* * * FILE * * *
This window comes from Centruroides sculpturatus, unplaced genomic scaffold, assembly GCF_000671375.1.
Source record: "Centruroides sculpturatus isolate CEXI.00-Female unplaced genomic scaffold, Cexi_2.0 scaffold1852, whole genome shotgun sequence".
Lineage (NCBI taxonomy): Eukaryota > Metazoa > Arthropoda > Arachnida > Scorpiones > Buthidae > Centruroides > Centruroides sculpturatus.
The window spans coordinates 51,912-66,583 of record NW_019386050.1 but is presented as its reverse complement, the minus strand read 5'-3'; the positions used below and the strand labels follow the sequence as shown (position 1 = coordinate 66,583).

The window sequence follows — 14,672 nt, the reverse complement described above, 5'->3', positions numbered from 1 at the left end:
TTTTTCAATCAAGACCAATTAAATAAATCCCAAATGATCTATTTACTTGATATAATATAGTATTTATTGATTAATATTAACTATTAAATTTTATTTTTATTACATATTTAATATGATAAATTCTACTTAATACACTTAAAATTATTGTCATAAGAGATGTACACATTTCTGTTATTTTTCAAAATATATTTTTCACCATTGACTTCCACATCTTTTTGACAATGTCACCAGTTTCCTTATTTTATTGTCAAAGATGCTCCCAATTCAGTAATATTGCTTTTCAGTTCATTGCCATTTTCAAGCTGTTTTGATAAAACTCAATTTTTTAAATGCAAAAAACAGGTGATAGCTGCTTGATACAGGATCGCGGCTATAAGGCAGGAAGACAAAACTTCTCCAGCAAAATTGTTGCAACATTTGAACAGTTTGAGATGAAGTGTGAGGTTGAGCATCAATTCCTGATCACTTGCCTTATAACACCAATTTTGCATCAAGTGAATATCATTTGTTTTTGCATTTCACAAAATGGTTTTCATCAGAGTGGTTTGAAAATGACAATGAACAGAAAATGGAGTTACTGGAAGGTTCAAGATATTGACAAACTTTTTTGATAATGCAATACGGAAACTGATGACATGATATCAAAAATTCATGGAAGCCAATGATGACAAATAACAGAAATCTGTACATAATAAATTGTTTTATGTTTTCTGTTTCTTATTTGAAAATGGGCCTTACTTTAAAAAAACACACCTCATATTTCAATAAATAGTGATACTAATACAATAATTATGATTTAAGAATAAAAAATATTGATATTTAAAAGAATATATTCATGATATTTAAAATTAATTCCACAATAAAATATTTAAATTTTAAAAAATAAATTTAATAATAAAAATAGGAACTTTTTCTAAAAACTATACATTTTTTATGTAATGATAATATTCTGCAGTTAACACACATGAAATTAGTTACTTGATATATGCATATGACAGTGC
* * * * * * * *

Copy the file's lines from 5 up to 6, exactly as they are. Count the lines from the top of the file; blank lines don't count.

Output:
The window sequence follows — 14,672 nt, the reverse complement described above, 5'->3', positions numbered from 1 at the left end:
TTTTTCAATCAAGACCAATTAAATAAATCCCAAATGATCTATTTACTTGATATAATATAGTATTTATTGATTAATATTAACTATTAAATTTTATTTTTATTACATATTTAATATGATAAATTCTACTTAATACACTTAAAATTATTGTCATAAGAGATGTACACATTTCTGTTATTTTTCAAAATATATTTTTCACCATTGACTTCCACATCTTTTTGACAATGTCACCAGTTTCCTTATTTTATTGTCAAAGATGCTCCCAATTCAGTAATATTGCTTTTCAGTTCATTGCCATTTTCAAGCTGTTTTGATAAAACTCAATTTTTTAAATGCAAAAAACAGGTGATAGCTGCTTGATACAGGATCGCGGCTATAAGGCAGGAAGACAAAACTTCTCCAGCAAAATTGTTGCAACATTTGAACAGTTTGAGATGAAGTGTGAGGTTGAGCATCAATTCCTGATCACTTGCCTTATAACACCAATTTTGCATCAAGTGAATATCATTTGTTTTTGCATTTCACAAAATGGTTTTCATCAGAGTGGTTTGAAAATGACAATGAACAGAAAATGGAGTTACTGGAAGGTTCAAGATATTGACAAACTTTTTTGATAATGCAATACGGAAACTGATGACATGATATCAAAAATTCATGGAAGCCAATGATGACAAATAACAGAAATCTGTACATAATAAATTGTTTTATGTTTTCTGTTTCTTATTTGAAAATGGGCCTTACTTTAAAAAAACACACCTCATATTTCAATAAATAGTGATACTAATACAATAATTATGATTTAAGAATAAAAAATATTGATATTTAAAAGAATATATTCATGATATTTAAAATTAATTCCACAATAAAATATTTAAATTTTAAAAAATAAATTTAATAATAAAAATAGGAACTTTTTCTAAAAACTATACATTTTTTATGTAATGATAATATTCTGCAGTTAACACACATGAAATTAGTTACTTGATATATGCATATGACAGTGC